WALTON COUNTY, Fla. (WJHG/WECP) - Tuesday, Walton County Commissioners received an update regarding a potential half-cent transportation sales surtax.
Last month, county officials held two public workshops, one in the north end and one in the south end of the county, where citizens could learn about what the tax would be used for and ask any questions they had.
"As a county government, we cannot go out and promote this. So really it's hard to get the information out there in a way that does not promote it. You really need an outside organization that understands what you're trying to do, who can put that information out there for you and that's what we really wanna look for is to get that information out to the public so they can make an informed decision," said Walton County Finance Director, Melissa Thomason.
But concerns over the lack of attendance at the two public workshops divided commissioners on whether they should move forward or not.
"They did have low attendance. We're not able to see how many hits we got with the information on the website, but as far as the public attendance at these workshops, it was pretty low," said Thomason.
Commissioner Sara Comander suggested tabling any further discussion, while Commissioner Bill Chapman urged to push forward and leave it up to the voters to decide.
"As far as my position on this half cent sales tax, it is easier for us to raise those funds because the tourists and other visitors to the area are gonna be paying over 62 percent of whatever is raised and this is a five-year look at and that is about $50 million plus it would generate," said Chapman.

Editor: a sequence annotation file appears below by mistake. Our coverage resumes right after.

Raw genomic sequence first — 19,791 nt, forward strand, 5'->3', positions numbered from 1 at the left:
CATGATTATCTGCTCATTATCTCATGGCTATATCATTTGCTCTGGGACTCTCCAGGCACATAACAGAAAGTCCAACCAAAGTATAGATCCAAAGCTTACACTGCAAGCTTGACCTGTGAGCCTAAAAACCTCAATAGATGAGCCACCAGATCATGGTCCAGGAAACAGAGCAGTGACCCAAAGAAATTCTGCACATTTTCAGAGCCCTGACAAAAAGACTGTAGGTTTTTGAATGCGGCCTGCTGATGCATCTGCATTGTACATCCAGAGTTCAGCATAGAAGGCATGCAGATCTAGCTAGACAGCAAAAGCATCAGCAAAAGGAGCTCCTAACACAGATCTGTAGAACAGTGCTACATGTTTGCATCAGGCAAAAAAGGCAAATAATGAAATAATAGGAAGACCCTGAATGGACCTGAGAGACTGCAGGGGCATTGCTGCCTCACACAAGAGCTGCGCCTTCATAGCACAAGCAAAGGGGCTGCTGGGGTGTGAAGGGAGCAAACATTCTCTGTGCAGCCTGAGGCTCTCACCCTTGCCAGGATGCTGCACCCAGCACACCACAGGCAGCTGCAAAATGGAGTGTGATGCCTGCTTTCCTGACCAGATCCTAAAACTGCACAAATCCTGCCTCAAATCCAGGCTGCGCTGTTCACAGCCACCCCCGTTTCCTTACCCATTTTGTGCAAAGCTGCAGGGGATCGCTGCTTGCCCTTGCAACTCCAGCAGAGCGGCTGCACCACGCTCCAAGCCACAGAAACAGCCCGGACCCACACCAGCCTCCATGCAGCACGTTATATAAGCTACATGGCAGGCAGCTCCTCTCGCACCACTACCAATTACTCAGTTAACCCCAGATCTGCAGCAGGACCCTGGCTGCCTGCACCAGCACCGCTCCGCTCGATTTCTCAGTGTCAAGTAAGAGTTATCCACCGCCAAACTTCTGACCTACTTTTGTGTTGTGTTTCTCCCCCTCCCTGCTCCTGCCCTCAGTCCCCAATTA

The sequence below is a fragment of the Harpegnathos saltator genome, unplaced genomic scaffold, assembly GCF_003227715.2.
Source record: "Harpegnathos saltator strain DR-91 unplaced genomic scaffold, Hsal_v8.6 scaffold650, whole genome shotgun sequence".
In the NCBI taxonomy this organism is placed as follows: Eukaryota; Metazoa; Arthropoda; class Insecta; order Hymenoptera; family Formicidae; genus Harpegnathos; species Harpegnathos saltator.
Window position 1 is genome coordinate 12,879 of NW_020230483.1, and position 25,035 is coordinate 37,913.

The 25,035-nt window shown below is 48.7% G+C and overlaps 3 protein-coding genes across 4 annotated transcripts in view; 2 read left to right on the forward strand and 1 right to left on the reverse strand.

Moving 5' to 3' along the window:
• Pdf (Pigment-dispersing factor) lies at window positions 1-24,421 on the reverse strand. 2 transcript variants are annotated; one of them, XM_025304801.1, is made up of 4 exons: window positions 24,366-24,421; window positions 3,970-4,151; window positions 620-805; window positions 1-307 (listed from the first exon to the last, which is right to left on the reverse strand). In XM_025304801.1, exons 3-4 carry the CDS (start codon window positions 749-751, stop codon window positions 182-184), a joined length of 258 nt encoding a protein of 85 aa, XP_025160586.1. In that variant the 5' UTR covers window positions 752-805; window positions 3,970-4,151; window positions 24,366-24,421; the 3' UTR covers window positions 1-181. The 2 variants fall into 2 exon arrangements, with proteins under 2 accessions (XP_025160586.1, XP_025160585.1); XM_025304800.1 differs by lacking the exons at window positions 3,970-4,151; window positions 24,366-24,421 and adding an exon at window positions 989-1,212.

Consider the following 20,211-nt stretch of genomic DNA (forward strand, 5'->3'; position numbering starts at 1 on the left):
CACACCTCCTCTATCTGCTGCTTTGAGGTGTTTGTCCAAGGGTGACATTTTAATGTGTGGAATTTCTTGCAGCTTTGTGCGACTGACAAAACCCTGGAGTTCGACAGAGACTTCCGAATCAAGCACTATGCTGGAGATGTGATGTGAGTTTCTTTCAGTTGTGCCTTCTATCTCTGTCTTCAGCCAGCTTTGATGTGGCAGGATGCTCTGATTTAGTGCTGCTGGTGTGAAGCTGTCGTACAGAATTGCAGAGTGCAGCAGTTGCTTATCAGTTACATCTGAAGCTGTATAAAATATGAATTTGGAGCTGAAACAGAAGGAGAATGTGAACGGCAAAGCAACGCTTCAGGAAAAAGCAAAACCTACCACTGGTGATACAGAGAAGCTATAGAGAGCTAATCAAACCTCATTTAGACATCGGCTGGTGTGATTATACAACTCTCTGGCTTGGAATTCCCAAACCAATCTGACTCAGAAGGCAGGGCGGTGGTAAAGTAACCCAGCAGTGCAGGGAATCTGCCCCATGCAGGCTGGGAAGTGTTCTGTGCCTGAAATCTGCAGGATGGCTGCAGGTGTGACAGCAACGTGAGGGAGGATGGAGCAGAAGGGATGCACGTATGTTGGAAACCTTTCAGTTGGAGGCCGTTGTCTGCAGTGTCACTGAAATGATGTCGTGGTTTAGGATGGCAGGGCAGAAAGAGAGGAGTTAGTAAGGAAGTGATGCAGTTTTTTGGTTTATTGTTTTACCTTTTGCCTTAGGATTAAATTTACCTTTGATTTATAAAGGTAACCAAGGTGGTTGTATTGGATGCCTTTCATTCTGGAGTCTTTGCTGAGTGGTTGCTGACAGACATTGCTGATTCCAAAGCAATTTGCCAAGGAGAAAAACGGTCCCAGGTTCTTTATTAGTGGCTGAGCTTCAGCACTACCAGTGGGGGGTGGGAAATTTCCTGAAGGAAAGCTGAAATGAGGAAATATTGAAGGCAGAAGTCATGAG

Chapman said by specifically identifying where the collected money would go, he believes voters would be able to make a more informed decision on the ballot.
"We could use those monies to get the roads throughout the county paved. And we've already identified over 50 miles of road out of the 380-something miles of dirt roads in this county, along with a substantial number of old, wooden, single-lane bridges in the county to upgrade and improve them," said Chapman
"When you hear things in the community like. 'I'm not for it,' or whatever the case may be, I would have liked to see them come in there and voice those concerns and learn why they feel that way. It goes back to the education side of it. As long as we can get the message out," Chapman added. "This is what it's [the money is] earmarked for, this is what we want to use it for and will use it for if it's passed. Then there will be an improvement over time for the roads within the county."
Chapman also pointed out the proposed tax would automatically sunset after five years.